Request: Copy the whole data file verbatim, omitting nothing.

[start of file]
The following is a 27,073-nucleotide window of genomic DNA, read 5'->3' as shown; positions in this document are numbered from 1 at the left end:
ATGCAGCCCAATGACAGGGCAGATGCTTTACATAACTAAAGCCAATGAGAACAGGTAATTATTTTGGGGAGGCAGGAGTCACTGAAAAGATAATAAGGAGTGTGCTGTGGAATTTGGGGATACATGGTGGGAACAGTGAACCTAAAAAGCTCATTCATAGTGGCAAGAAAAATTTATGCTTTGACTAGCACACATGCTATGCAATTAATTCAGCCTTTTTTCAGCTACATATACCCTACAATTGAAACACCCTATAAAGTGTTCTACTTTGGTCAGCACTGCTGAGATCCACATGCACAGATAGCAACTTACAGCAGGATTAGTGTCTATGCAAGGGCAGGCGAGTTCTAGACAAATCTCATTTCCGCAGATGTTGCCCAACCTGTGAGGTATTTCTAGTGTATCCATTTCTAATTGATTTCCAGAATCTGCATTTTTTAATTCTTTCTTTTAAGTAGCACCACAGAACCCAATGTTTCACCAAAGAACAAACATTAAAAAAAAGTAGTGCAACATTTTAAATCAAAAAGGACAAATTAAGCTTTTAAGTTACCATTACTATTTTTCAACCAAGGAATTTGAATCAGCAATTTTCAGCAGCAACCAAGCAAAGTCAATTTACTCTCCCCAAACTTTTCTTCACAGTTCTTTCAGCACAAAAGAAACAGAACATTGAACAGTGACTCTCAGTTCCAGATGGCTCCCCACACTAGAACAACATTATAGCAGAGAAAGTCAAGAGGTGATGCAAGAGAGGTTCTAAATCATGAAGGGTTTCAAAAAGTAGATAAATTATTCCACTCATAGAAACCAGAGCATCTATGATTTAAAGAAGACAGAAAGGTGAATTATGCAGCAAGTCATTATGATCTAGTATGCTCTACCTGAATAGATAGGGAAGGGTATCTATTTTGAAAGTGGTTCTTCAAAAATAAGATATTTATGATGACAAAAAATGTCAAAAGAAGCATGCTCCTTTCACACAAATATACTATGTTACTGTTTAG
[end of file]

The following is a 27,073-nucleotide window of genomic DNA, read 5'->3' as shown; positions in this document are numbered from 1 at the left end:
ATGCAGCCCAATGACAGGGCAGATGCTTTACATAACTAAAGCCAATGAGAACAGGTAATTATTTTGGGGAGGCAGGAGTCACTGAAAAGATAATAAGGAGTGTGCTGTGGAATTTGGGGATACATGGTGGGAACAGTGAACCTAAAAAGCTCATTCATAGTGGCAAGAAAAATTTATGCTTTGACTAGCACACATGCTATGCAATTAATTCAGCCTTTTTTCAGCTACATATACCCTACAATTGAAACACCCTATAAAGTGTTCTACTTTGGTCAGCACTGCTGAGATCCACATGCACAGATAGCAACTTACAGCAGGATTAGTGTCTATGCAAGGGCAGGCGAGTTCTAGACAAATCTCATTTCCGCAGATGTTGCCCAACCTGTGAGGTATTTCTAGTGTATCCATTTCTAATTGATTTCCAGAATCTGCATTTTTTAATTCTTTCTTTTAAGTAGCACCACAGAACCCAATGTTTCACCAAAGAACAAACATTAAAAAAAAGTAGTGCAACATTTTAAATCAAAAAGGACAAATTAAGCTTTTAAGTTACCATTACTATTTTTCAACCAAGGAATTTGAATCAGCAATTTTCAGCAGCAACCAAGCAAAGTCAATTTACTCTCCCCAAACTTTTCTTCACAGTTCTTTCAGCACAAAAGAAACAGAACATTGAACAGTGACTCTCAGTTCCAGATGGCTCCCCACACTAGAACAACATTATAGCAGAGAAAGTCAAGAGGTGATGCAAGAGAGGTTCTAAATCATGAAGGGTTTCAAAAAGTAGATAAATTATTCCACTCATAGAAACCAGAGCATCTATGATTTAAAGAAGACAGAAAGGTGAATTATGCAGCAAGTCATTATGATCTAGTATGCTCTACCTGAATAGATAGGGAAGGGTATCTATTTTGAAAGTGGTTCTTCAAAAATAAGATATTTATGATGACAAAAAATGTCAAAAGAAGCATGCTCCTTTCACACAAATATACTATGTTACTGTTTAG